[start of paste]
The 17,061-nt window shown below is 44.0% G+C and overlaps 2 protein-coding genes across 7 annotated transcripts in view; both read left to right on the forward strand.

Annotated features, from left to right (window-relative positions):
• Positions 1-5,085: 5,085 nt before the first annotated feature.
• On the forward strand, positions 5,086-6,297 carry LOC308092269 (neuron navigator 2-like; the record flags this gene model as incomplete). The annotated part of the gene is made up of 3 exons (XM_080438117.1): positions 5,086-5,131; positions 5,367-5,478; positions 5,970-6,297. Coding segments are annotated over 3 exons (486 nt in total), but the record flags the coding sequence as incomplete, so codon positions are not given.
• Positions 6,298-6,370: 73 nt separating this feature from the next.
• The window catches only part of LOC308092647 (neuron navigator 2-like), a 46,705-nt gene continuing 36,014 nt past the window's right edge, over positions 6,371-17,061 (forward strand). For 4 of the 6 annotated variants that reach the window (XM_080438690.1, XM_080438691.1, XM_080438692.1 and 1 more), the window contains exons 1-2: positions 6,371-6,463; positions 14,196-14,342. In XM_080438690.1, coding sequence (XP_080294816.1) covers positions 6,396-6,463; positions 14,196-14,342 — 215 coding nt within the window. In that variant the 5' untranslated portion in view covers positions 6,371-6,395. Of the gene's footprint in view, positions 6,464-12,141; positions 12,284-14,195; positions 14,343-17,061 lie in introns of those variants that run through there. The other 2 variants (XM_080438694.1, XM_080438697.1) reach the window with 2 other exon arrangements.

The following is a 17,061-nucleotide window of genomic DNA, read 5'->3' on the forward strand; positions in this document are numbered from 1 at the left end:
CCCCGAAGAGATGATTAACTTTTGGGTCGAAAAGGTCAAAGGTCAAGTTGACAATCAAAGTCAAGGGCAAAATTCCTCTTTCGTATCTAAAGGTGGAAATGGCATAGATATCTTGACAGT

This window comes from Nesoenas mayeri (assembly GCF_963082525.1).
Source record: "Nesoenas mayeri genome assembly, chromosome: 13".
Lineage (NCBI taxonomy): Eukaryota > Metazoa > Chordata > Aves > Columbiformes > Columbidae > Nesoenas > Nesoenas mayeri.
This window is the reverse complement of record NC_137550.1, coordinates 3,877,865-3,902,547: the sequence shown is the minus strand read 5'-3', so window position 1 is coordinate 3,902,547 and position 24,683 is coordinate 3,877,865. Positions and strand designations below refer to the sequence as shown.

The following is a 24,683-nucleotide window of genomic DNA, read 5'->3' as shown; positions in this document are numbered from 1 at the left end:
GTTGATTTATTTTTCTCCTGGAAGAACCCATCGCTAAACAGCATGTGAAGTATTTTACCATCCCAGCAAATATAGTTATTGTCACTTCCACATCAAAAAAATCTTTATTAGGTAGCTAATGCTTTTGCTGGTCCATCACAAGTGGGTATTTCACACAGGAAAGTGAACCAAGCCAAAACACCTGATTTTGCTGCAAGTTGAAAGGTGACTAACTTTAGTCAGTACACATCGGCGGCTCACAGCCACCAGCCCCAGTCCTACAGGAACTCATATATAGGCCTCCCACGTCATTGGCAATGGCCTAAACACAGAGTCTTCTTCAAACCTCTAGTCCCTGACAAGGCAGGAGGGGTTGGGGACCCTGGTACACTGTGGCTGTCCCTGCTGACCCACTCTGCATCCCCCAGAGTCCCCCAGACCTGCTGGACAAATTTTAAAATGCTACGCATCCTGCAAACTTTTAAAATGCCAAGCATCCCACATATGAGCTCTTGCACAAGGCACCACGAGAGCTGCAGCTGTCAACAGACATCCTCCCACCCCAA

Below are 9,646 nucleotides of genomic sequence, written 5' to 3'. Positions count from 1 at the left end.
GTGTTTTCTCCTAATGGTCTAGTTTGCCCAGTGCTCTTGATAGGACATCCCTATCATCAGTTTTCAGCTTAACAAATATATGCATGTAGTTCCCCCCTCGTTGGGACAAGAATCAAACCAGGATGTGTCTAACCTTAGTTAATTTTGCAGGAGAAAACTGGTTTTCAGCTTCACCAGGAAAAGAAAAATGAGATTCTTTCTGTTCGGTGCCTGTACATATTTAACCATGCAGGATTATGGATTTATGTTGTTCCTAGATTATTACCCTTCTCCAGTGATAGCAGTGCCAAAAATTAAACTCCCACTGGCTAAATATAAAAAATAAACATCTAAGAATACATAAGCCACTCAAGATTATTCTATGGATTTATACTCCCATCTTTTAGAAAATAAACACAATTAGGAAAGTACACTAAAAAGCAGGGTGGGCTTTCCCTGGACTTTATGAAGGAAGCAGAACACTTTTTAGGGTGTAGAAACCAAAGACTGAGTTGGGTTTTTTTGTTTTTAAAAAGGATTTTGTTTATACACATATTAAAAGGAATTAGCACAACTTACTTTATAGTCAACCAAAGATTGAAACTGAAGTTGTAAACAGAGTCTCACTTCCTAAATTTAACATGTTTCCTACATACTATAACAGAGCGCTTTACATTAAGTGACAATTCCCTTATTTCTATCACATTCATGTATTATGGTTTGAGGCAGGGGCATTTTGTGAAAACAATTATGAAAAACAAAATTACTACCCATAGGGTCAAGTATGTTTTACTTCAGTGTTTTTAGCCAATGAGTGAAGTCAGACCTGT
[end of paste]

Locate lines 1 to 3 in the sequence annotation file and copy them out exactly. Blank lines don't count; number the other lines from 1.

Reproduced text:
The 17,061-nt window shown below is 44.0% G+C and overlaps 2 protein-coding genes across 7 annotated transcripts in view; both read left to right on the forward strand.

Annotated features, from left to right (window-relative positions):
• Positions 1-5,085: 5,085 nt before the first annotated feature.